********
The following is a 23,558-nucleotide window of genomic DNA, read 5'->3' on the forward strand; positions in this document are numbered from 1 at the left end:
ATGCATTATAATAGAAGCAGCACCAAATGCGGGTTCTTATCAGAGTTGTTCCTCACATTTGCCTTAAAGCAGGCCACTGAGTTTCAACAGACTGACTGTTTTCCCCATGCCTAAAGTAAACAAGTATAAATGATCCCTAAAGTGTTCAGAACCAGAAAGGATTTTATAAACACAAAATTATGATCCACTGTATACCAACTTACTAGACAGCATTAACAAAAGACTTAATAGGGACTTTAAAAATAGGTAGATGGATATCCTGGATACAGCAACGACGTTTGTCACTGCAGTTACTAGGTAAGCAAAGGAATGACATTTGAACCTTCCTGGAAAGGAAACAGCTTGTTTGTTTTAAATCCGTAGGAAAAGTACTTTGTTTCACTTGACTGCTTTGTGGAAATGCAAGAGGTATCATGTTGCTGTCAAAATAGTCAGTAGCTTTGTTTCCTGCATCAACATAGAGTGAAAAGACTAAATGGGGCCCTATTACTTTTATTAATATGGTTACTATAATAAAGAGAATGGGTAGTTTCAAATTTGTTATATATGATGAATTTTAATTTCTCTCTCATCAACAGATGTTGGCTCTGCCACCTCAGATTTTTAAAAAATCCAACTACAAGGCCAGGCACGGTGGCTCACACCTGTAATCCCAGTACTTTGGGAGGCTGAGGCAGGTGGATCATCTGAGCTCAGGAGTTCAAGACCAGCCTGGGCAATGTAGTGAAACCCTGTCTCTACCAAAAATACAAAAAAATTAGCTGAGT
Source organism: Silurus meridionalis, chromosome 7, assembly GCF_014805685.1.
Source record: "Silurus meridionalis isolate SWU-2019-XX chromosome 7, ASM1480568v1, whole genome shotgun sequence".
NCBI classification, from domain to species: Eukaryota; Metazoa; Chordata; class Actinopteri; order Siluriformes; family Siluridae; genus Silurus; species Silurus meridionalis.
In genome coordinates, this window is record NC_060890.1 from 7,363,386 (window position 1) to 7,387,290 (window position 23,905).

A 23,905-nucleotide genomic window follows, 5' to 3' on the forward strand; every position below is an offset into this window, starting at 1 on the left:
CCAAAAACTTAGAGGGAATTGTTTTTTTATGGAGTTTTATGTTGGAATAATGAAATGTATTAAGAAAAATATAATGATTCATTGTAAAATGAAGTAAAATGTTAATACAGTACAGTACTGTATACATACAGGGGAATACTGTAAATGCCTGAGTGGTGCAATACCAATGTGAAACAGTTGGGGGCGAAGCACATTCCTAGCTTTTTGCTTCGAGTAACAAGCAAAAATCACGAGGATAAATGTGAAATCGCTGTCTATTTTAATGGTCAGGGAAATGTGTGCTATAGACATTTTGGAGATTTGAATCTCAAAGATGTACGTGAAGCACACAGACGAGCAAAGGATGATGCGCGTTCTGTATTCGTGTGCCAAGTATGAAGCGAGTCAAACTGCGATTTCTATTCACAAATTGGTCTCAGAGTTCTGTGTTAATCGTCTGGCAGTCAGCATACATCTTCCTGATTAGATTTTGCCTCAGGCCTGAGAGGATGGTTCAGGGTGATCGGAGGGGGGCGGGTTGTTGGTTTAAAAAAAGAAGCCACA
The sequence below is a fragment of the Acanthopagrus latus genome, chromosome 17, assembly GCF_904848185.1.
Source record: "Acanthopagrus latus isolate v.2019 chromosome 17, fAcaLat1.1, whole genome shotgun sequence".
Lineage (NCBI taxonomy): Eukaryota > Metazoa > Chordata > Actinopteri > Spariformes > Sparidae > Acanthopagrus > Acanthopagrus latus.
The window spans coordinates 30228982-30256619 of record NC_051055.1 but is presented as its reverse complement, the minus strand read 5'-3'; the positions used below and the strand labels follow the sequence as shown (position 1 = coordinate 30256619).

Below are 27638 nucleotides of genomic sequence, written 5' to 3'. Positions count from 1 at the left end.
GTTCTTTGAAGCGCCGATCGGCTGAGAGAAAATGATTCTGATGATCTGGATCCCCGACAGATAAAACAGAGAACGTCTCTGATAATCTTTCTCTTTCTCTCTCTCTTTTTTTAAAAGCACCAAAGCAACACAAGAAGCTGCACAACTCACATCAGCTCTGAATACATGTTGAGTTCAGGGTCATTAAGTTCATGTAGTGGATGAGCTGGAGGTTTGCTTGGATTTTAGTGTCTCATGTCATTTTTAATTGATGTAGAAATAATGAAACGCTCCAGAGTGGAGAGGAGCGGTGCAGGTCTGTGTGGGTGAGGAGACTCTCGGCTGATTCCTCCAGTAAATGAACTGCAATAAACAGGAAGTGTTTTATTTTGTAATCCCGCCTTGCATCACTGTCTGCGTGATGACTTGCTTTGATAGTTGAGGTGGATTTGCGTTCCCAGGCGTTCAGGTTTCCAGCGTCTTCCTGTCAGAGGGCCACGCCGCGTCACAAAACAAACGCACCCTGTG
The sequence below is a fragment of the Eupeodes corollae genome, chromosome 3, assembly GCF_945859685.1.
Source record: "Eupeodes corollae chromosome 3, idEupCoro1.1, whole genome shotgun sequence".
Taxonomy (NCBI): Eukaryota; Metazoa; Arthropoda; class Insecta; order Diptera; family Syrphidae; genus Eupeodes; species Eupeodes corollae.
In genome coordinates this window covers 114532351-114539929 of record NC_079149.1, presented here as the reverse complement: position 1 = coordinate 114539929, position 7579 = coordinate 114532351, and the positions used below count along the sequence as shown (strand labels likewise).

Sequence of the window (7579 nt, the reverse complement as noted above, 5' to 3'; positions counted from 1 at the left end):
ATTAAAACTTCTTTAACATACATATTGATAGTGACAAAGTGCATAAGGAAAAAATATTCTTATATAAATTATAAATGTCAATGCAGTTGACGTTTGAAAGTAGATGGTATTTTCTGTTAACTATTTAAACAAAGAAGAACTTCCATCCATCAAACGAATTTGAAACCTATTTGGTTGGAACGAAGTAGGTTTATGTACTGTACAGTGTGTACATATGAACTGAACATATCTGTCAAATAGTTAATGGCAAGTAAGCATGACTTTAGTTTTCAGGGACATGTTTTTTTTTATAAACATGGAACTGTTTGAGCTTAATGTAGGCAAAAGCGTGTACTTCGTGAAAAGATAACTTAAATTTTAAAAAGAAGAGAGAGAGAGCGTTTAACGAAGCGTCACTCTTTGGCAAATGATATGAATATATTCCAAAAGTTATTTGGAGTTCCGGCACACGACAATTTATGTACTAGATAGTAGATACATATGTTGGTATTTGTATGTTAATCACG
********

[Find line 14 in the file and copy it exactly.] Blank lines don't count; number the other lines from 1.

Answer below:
GTTCTTTGAAGCGCCGATCGGCTGAGAGAAAATGATTCTGATGATCTGGATCCCCGACAGATAAAACAGAGAACGTCTCTGATAATCTTTCTCTTTCTCTCTCTCTTTTTTTAAAAGCACCAAAGCAACACAAGAAGCTGCACAACTCACATCAGCTCTGAATACATGTTGAGTTCAGGGTCATTAAGTTCATGTAGTGGATGAGCTGGAGGTTTGCTTGGATTTTAGTGTCTCATGTCATTTTTAATTGATGTAGAAATAATGAAACGCTCCAGAGTGGAGAGGAGCGGTGCAGGTCTGTGTGGGTGAGGAGACTCTCGGCTGATTCCTCCAGTAAATGAACTGCAATAAACAGGAAGTGTTTTATTTTGTAATCCCGCCTTGCATCACTGTCTGCGTGATGACTTGCTTTGATAGTTGAGGTGGATTTGCGTTCCCAGGCGTTCAGGTTTCCAGCGTCTTCCTGTCAGAGGGCCACGCCGCGTCACAAAACAAACGCACCCTGTG